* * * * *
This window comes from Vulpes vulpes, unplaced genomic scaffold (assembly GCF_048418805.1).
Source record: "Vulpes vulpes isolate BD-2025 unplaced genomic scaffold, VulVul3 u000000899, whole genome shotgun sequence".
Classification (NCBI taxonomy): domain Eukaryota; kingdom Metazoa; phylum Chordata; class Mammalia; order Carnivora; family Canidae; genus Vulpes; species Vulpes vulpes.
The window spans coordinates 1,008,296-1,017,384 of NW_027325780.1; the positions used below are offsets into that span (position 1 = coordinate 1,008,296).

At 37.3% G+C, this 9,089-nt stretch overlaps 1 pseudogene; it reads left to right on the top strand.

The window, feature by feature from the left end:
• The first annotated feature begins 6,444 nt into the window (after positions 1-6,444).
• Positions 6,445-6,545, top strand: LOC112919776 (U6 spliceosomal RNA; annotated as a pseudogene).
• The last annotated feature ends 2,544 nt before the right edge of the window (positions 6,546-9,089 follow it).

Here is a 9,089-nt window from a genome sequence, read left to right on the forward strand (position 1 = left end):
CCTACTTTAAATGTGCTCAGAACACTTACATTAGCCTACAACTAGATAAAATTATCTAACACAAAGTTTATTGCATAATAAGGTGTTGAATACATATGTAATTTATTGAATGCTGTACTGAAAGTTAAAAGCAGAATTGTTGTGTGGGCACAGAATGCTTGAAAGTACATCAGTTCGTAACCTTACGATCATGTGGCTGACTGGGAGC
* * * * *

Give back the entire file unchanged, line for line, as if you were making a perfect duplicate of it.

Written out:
This window comes from Vulpes vulpes, unplaced genomic scaffold (assembly GCF_048418805.1).
Source record: "Vulpes vulpes isolate BD-2025 unplaced genomic scaffold, VulVul3 u000000899, whole genome shotgun sequence".
Classification (NCBI taxonomy): domain Eukaryota; kingdom Metazoa; phylum Chordata; class Mammalia; order Carnivora; family Canidae; genus Vulpes; species Vulpes vulpes.
The window spans coordinates 1,008,296-1,017,384 of NW_027325780.1; the positions used below are offsets into that span (position 1 = coordinate 1,008,296).

At 37.3% G+C, this 9,089-nt stretch overlaps 1 pseudogene; it reads left to right on the top strand.

The window, feature by feature from the left end:
• The first annotated feature begins 6,444 nt into the window (after positions 1-6,444).
• Positions 6,445-6,545, top strand: LOC112919776 (U6 spliceosomal RNA; annotated as a pseudogene).
• The last annotated feature ends 2,544 nt before the right edge of the window (positions 6,546-9,089 follow it).

Here is a 9,089-nt window from a genome sequence, read left to right on the forward strand (position 1 = left end):
CCTACTTTAAATGTGCTCAGAACACTTACATTAGCCTACAACTAGATAAAATTATCTAACACAAAGTTTATTGCATAATAAGGTGTTGAATACATATGTAATTTATTGAATGCTGTACTGAAAGTTAAAAGCAGAATTGTTGTGTGGGCACAGAATGCTTGAAAGTACATCAGTTCGTAACCTTACGATCATGTGGCTGACTGGGAGC